The Pulitzer Prize-winning biographer brings to life the most intriguing woman in the history of the world: Cleopatra, the last queen of Egypt. Though her life spanned fewer than 40 years, it reshaped the contours of the ancient world.The Pulitzer Prize-winning biographer brings to life the most intriguing woman in the history of the world: Cleopatra, the last queen of Egypt. Though her life spanned fewer than 40 years, it reshaped the contours of the ancient world.Read Less
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Publishers Weekly, 2010-09-06 "Cleopatra stood at one of the most dangerous intersections of history: that of women and power," writes Schiff in this excellent, myth-busting biography. It is that intersection that interests Schiff rather than romance. Cleopatra was no great beauty, we learn/ But the Egyptian queen (69-30 B.C.E.)-who was actually a Greek Ptolemy-was charismatic, intelligent, shrewd, and ruthless, concerned less with love than with maintaining her kingdom and Ptolemaic grandeur, threatened by Rome's civil wars. Caesar and Antony were seduced by her most alluring feature-her fabulous wealth, which Rome desperately needed. Schiff, author of the acclaimed A Great Improvisation: Franklin, France, and the Birth of America, faces a dearth of documentation on Cleopatra, as well as unreliable portraits by Plutarch, Dio, and others, forcing her often to speculate about Cleopatra's feelings and motives. But Schiff enters so completely into the time and place, especially the beauty and luxury of the "great metropolis" of Alexandria, Cleopatra's capital, describing it in almost cinematic detail. And though we all know the outcome, Schiff's account of Cleopatra's and Antony's desperate efforts to manipulate their triumphant enemy, Octavian, make for tragic, page-turning reading. No one will think of Cleopatra in quite the same way after reading this vivid, provocative book. (Nov.) (c) Copyright PWxyz, LLC. All rights reserved.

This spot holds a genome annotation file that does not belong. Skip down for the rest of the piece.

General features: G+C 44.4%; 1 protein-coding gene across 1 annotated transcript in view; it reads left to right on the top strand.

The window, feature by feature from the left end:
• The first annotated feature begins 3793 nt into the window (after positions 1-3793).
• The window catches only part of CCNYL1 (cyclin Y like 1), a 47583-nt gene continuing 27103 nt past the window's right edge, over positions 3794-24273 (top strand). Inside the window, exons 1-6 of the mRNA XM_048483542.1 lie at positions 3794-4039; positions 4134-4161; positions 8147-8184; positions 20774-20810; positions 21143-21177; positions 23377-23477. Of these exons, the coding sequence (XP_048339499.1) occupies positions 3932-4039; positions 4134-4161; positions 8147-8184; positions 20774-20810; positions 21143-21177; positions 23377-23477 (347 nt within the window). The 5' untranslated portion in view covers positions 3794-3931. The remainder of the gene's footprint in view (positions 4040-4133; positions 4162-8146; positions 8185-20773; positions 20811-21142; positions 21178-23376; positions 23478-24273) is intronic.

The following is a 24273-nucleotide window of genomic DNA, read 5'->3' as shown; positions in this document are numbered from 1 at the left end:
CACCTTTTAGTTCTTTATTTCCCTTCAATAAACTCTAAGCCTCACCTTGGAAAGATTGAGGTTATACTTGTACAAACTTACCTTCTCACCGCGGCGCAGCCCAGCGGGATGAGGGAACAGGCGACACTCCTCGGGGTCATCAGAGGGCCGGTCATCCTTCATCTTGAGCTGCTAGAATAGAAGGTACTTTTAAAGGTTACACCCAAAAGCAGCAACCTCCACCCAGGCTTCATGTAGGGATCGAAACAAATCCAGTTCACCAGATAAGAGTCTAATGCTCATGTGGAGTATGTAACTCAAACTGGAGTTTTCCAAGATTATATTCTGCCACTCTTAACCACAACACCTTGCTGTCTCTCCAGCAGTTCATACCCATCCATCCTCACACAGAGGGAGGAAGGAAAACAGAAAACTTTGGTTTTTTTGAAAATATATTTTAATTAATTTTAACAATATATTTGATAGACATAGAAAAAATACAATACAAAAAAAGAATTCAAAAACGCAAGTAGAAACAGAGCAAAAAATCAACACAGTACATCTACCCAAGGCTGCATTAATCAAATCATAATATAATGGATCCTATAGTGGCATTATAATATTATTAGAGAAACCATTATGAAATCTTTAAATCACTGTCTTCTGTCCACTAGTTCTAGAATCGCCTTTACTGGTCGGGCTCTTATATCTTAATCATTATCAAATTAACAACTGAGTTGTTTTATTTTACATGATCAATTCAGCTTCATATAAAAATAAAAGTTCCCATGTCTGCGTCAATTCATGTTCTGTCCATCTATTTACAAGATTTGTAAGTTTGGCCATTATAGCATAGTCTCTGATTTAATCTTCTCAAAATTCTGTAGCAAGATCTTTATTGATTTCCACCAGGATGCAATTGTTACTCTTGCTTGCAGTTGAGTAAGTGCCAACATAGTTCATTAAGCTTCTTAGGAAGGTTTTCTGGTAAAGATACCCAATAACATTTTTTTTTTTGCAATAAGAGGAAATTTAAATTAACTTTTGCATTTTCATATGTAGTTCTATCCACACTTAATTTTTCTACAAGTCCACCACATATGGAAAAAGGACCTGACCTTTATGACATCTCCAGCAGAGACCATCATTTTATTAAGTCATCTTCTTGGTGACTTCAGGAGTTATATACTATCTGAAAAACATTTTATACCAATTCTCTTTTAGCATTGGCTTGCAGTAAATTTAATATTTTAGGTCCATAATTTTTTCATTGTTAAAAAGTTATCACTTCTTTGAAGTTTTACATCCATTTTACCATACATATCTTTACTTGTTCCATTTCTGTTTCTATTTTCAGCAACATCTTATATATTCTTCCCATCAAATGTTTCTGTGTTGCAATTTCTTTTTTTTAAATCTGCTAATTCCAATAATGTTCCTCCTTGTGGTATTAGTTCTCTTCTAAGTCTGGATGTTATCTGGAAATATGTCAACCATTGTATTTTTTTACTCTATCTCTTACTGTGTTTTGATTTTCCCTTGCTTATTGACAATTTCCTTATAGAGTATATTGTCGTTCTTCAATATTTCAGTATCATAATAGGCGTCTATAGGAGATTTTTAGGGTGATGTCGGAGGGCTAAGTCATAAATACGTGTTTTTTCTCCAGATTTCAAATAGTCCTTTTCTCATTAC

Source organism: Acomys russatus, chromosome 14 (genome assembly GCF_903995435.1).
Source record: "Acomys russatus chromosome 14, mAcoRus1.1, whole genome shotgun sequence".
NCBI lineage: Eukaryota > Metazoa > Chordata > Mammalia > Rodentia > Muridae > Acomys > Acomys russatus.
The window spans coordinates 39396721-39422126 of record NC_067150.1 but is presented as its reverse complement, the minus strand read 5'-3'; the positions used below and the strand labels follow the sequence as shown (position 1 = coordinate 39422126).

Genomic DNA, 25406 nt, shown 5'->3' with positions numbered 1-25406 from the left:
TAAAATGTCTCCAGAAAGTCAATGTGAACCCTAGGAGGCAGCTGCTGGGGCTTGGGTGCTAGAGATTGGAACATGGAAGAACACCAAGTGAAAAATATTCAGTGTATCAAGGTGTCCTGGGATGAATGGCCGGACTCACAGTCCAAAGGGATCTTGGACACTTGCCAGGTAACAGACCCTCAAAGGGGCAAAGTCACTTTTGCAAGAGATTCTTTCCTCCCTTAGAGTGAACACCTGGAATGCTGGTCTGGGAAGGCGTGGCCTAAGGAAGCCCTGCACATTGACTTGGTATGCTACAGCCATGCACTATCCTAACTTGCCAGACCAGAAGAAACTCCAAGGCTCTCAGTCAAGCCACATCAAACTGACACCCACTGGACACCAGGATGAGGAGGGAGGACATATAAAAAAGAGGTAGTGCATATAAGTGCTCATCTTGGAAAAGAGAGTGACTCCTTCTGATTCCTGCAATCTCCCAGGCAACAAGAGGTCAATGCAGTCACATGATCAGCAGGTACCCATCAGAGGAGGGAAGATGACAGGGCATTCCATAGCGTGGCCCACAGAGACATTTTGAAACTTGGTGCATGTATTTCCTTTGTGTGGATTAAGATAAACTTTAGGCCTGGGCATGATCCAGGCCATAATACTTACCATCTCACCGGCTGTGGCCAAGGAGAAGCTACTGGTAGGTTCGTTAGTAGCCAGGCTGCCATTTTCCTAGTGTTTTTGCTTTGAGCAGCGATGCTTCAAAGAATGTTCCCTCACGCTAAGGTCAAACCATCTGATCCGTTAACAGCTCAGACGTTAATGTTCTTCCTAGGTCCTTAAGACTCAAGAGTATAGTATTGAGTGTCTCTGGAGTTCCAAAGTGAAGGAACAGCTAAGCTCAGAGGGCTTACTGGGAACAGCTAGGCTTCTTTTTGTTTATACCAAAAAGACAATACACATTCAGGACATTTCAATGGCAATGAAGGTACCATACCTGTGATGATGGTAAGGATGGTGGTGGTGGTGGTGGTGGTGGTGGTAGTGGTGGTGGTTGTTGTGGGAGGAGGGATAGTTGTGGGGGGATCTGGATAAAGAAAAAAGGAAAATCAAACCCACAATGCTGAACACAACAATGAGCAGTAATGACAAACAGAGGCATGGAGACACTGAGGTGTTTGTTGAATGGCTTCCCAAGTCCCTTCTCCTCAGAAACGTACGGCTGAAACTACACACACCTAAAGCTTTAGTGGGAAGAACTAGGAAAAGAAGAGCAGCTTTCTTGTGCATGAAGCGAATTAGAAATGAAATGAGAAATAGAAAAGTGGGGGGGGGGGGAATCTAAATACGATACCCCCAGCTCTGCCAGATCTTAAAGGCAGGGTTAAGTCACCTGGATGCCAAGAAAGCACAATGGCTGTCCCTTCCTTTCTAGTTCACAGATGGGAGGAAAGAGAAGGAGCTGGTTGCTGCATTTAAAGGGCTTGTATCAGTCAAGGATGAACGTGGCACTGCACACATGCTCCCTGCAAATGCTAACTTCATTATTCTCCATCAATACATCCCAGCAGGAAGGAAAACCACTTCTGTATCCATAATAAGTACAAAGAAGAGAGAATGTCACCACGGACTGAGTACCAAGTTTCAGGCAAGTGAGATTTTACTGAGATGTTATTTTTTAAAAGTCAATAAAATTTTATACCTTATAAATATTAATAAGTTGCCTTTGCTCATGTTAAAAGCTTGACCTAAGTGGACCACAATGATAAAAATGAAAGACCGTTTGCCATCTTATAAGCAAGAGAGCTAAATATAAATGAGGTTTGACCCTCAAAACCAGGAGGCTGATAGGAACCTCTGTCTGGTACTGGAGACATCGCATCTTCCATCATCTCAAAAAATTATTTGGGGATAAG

Publishers Weekly, 2010-12-20 From its opening strains of music, this audiobook of Schiff's stellar biography of the Egyptian queen rewards the intellect and the senses. As Schiff dusts away history's spider webs, romance's distortions, and sexism's corruptions to reveal the true (or at least the truest possible) portrait of Cleopatra, Robin Miles's voice is deep, confiding, the perfect instrument to introduce a history that has been variously forgotten, misunderstood, or suppressed. Her enunciation is crisp, her pacing pure charm: she wrings every sentence for meaning, irony, and wit, taking us through pages of description or analysis with a stately pace. A Little, Brown hardcover. (Nov.) (c) Copyright PWxyz, LLC. All rights reserved.
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